Wednesday, 20 February 2013

Munro - progress on implementation?

Community Care has an interesting story about progress implementing the Munro Review.

A number of social workers are quoted as saying that not much has changed. One in particular says that senior managers are still committed to timescales and quantitative measures of performance. Managers are reported not to trust social workers and to engage in constant monitoring of practice.

That’s all very depressing, but not surprising. Part of the trouble might be ascribed to the fact that the re-written ‘Working Together’ documents have not yet appeared, but my own assessment, based on reading the drafts, is that they will be of marginal value in taking Munro’s approach forward.

So what is going wrong? The answer lies in culture and a long-embedded tradition of being told what to do.

My quick take on Munro is that she argued that child protection social workers have to think for themselves. Children are not made safer by following a rule-book, but by people understanding what is happening in families and then taking sensible and justifiable decisions about what to do. Practice is not improved by writing more rules and more procedures in ever expanding manuals. It is improved by people gaining an accurate understanding of how to work more effectively and more safely and discovering why errors and failures occur. That way practitioners can learn how to improve and how to design safer organisations and more reliable systems.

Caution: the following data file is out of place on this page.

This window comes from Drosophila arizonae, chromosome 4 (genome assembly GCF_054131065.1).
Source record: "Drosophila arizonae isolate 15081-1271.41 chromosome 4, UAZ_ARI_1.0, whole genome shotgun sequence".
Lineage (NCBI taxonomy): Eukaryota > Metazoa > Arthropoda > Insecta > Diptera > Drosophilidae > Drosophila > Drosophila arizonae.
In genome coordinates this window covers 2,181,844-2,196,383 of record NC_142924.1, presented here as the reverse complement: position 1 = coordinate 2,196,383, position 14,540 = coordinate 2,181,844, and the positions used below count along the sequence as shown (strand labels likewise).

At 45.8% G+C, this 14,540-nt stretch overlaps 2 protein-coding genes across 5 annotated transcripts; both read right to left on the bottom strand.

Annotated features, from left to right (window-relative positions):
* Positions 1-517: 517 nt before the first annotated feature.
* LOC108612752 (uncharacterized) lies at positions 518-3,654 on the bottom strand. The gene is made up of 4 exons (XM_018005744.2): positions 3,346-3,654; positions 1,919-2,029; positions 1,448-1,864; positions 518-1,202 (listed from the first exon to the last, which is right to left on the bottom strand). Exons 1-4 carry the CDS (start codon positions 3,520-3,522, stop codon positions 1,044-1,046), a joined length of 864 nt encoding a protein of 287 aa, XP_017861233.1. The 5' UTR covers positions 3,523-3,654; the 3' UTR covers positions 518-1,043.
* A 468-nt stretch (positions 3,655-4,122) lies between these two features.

So Munro has said, “Think for yourselves!” But what I suspect a lot of people are asking is:

“How shall we think for ourselves?” [1]

And, of course, that is precisely what Munro does not tell us!

The point is that it is very difficult to move from a compliance culture to a delegative culture. Leaders and managers are fearful of relaxing controls. Some members of staff may even be fearful of not being controlled. People feel they are at sea. They fear that things will be more likely to go wrong and that when they go wrong they are more likely to be blamed.

So how can we all move forward in a way that is safe and constructive? I believe the answer lies in learning and practicing skills that make practice safer. That’s why I am so convinced that in child protection we have to embrace the human factors  approach to safety. By daily taking steps to improve our practice of the human factors skills, and by monitoring our own performance through frequent de-briefings, we can create the conditions in which everyone will feel confident about rolling back the procedural manuals and tearing up the rule books.

[1] Any resemblance to Monty Python’s Life of Brian is purely coincidental.